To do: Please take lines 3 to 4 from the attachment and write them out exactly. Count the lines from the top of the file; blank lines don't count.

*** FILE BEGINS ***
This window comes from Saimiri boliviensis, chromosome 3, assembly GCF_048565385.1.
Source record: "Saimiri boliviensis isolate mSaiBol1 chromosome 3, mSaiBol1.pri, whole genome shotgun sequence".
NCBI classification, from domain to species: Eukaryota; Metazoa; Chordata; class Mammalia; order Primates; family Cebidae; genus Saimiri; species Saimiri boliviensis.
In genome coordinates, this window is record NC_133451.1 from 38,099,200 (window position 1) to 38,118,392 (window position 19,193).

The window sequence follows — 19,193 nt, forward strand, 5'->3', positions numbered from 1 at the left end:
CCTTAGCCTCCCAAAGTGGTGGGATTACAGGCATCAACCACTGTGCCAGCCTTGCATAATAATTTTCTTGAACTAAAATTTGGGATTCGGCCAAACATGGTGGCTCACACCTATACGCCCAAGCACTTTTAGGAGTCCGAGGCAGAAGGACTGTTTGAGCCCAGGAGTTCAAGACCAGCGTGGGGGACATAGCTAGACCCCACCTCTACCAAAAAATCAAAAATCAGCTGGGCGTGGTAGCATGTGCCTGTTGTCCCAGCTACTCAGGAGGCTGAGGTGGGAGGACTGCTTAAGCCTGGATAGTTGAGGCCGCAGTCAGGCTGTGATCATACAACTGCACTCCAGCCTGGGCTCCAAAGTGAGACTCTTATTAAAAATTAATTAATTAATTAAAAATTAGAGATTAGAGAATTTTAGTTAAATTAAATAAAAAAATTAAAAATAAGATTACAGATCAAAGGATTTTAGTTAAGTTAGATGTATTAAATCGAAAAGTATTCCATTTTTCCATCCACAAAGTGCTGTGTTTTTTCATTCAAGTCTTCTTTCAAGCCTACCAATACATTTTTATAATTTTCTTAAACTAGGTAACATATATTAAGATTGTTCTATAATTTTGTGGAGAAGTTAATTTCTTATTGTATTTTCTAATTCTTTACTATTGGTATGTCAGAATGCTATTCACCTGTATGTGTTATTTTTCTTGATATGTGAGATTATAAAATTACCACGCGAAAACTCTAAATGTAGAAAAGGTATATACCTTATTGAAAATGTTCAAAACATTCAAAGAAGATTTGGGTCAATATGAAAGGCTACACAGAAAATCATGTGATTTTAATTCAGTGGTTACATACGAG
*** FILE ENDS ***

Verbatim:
NCBI classification, from domain to species: Eukaryota; Metazoa; Chordata; class Mammalia; order Primates; family Cebidae; genus Saimiri; species Saimiri boliviensis.
In genome coordinates, this window is record NC_133451.1 from 38,099,200 (window position 1) to 38,118,392 (window position 19,193).